Tuesday, March 30, 2010

Going Ovine

I'm not exactly sure what it is about sheep that is so appealing, but I'm happy to know that I'm not the only artist to find myself visually hooked on them. I have recently come across a collection of drawings by British sculptor Henry Moore depicting the sheep he saw outside the window of his studio. He too was fascinated by their beauty, their solid shape, and their behavior. Several of the drawings show the interactions of lambs and ewes, which bring to mind some of Moore's maternally themed sculptures.
Photo © Alyson Champ
While we are on the subject of sheep and maternity, and with lambing nearly upon us, I can't help but think back to last year's experience with lambing. It was the first time we had bred our ewes, and as much as it was exciting, it was also nerve-racking and exhausting. Lambs, much like human babies, prefer to arrive in the middle of the night or the wee small hours of the morning. I spent a number of long nights out in the barn, waiting and watching and acting as midwife. The birth of our first lamb, however, I did not witness as she came as a total surprise. She was a few days early, and the ewe, a first time mother, didn't really show much sign of going into labour. I got quite a shock when I went out to the barn early one morning to feed the sheep and heard a little voice calling out, "Baaa". I looked around but could see nothing in the pen, just my sheep standing at the feeder waiting to be fed. I went into the pen with an armful of hay and again, "Baaaa". There at my feet, in the bottom of the hay rack, was a beautiful little white lamb, still wet, and shivering with cold. Her mother had given birth to her and then, not knowing what to do, abandoned her. The baby had crawled into the hay to keep warm. Ewe and lamb had to be forcibly reunited and the ewe needed to be restrained in order to allow the lamb to nurse. It took the better part of a day before mother and child actually bonded, but they did, and the ewe proved to be an excellent mother, if initially a reluctant one.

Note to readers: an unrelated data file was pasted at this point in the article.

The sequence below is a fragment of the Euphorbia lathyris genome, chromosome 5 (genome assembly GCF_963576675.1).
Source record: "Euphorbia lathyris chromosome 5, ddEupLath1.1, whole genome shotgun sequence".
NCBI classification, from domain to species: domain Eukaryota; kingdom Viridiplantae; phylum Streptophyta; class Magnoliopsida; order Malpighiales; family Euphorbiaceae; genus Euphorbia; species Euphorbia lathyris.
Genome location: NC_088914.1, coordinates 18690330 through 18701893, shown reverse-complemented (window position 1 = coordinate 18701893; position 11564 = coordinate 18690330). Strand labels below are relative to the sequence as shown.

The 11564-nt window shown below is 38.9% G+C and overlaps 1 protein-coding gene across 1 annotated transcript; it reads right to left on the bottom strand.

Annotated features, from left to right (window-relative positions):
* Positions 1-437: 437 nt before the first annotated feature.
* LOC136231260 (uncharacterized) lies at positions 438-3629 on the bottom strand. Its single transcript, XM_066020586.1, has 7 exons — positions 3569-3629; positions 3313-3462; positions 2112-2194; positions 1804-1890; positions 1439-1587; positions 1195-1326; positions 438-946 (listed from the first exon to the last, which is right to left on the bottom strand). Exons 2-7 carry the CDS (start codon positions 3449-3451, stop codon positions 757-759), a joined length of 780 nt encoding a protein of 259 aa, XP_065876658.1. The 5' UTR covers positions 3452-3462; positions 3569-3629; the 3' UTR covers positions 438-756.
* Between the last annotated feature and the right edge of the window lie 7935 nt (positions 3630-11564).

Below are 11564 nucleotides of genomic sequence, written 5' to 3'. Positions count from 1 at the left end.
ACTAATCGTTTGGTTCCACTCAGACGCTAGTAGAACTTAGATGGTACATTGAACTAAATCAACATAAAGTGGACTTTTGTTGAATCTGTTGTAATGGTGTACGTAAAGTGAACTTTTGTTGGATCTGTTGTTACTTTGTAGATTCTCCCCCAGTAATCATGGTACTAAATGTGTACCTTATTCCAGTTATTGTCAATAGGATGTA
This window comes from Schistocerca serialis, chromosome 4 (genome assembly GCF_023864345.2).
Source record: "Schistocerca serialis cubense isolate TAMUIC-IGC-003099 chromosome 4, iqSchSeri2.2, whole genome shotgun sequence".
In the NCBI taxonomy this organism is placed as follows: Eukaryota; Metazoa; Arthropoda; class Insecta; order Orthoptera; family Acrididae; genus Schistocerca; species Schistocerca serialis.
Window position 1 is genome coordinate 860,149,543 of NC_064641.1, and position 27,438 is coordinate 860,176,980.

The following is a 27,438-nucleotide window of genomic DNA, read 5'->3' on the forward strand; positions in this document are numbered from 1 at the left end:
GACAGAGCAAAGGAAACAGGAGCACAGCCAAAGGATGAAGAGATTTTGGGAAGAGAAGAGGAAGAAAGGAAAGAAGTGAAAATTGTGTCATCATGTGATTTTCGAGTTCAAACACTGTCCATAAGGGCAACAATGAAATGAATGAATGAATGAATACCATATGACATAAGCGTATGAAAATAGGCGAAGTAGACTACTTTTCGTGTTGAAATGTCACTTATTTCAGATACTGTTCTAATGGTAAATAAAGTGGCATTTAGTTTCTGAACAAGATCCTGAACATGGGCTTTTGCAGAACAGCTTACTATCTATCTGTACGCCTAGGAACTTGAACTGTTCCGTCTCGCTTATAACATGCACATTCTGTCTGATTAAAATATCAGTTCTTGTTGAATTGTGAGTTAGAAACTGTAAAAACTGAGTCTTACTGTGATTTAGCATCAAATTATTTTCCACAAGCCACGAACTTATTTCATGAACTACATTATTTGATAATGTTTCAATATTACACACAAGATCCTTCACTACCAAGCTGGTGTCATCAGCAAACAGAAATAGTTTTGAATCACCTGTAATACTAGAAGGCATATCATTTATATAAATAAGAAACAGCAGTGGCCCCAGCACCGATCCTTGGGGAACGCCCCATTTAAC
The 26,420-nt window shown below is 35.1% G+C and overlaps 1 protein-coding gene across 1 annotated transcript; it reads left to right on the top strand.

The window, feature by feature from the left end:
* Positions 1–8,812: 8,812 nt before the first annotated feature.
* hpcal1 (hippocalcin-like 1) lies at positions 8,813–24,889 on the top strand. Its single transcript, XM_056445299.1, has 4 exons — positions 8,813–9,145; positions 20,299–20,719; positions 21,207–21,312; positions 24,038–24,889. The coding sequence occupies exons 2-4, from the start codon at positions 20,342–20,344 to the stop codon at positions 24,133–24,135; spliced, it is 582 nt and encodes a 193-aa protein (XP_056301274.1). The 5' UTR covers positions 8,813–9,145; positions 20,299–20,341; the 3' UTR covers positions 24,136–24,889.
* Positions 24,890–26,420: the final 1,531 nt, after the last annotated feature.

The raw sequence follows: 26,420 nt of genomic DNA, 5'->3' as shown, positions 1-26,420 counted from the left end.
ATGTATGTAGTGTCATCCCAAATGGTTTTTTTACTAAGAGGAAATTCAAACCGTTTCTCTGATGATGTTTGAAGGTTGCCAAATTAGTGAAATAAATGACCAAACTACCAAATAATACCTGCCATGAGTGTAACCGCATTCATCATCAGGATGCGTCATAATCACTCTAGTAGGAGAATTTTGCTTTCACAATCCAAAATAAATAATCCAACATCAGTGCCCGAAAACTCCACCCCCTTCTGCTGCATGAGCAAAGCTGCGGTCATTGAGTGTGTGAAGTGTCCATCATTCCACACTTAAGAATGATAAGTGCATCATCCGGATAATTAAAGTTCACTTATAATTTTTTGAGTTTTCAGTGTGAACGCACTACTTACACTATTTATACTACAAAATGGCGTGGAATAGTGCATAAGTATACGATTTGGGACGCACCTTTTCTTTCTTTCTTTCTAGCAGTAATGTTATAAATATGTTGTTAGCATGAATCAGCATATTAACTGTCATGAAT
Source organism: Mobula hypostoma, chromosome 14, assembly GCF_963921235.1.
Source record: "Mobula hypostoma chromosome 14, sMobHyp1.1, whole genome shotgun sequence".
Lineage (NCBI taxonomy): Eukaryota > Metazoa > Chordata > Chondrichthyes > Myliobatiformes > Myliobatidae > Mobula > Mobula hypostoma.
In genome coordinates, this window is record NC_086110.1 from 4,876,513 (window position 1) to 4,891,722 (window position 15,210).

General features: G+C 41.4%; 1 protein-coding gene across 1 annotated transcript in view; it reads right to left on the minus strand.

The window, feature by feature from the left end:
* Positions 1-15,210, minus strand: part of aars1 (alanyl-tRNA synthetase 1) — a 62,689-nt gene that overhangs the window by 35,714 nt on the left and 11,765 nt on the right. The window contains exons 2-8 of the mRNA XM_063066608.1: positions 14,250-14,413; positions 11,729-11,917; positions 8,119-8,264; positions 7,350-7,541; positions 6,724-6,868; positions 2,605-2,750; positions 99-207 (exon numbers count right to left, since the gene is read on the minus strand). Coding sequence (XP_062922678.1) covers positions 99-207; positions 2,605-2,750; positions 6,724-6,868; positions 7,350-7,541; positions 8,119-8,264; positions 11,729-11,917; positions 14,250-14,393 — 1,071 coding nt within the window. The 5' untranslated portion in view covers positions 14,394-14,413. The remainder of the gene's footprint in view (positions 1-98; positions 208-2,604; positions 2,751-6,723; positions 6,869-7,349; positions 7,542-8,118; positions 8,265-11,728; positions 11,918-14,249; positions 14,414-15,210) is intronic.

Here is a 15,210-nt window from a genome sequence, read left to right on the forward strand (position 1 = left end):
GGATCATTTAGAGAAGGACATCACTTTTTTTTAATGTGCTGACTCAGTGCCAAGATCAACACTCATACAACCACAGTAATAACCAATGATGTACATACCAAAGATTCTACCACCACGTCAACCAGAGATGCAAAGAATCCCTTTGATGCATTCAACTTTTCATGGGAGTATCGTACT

Photo © Alyson Champ

What's on the Easel
My collage exhibition is drawing to a close. The last day is April 4th. I'm delighted that my sheep collages have proved to be popular and I have sold several of them. I guess people just like sheep!

Celeste - 9x12, painted paper collage on panel ©2010 Alyson Champ

Julius the Magnificent- 12x12 painted paper collage on panel, ©2010 Alyson Champ
Fabulous Fionna- 9x12 painted paper collage on panel, ©2010 Alyson Champ

5 comments:

  1. This comment has been removed by a blog administrator.

    ReplyDelete
  2. Did you take that photo of the smiling sheep? or did you find it somewhere? I would really like to find the original source for it! thanks

    ReplyDelete
  3. I did indeed take that photo, as per the © before my name. It is a picture of one of our first crop of lambs back in, I think, 2009. Thank you for taking the time to ask. Did you want to use it for something?

    ReplyDelete
  4. Just ran into your post while looking for sheep images. Wanted to compliment you on your beautiful work! Love it!

    ReplyDelete
    Replies
    1. Hi Julia,
      Thank you so much! I love making collages featuring my sheep.

      Delete